Muscles of the racehorse: hindquarters
1: Gluteus medius
The gluteus medius, together with the biceps femoris (see Figure 2), generates the power to propel the body forwards. This muscle has an extension, the ‘gluteal tongue’, which feeds into the longissimus muscle.
2: Quadriceps femoris
The quadriceps femoris consists of four individual muscles. The horse uses these muscles to bring its hocks underneath its body.
As its name suggests, the longissimus is the longest muscle in the body. It starts in the pelvis and runs forward all the way to the horse’s skull. Its main function is to stabilise the horse’s spine as it runs.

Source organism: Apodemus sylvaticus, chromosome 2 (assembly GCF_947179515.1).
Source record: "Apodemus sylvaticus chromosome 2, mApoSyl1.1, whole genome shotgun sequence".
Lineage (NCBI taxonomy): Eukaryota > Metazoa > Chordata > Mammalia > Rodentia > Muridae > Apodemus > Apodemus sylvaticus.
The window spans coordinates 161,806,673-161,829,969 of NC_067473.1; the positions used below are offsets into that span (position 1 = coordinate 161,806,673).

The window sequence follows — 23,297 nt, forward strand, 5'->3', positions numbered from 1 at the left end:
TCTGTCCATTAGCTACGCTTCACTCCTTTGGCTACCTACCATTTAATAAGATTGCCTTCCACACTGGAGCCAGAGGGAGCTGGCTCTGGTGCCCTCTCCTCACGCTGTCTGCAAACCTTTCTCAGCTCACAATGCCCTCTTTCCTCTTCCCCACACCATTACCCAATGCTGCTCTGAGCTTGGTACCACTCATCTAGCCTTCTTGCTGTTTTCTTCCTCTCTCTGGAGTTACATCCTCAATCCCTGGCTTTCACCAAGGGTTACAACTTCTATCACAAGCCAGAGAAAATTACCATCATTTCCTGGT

1: Biceps femoris
These two muscles extend the hip, stifle and hock. When the hind leg is planted on the ground, they push the body forwards.
The power generated by the hindquarter muscles is transferred forward via the sacroiliac joint, deep in the pelvis.
Note the muscle definition between (1) the quadriceps and the biceps femoris and (2) the biceps femoris and semitendinosus.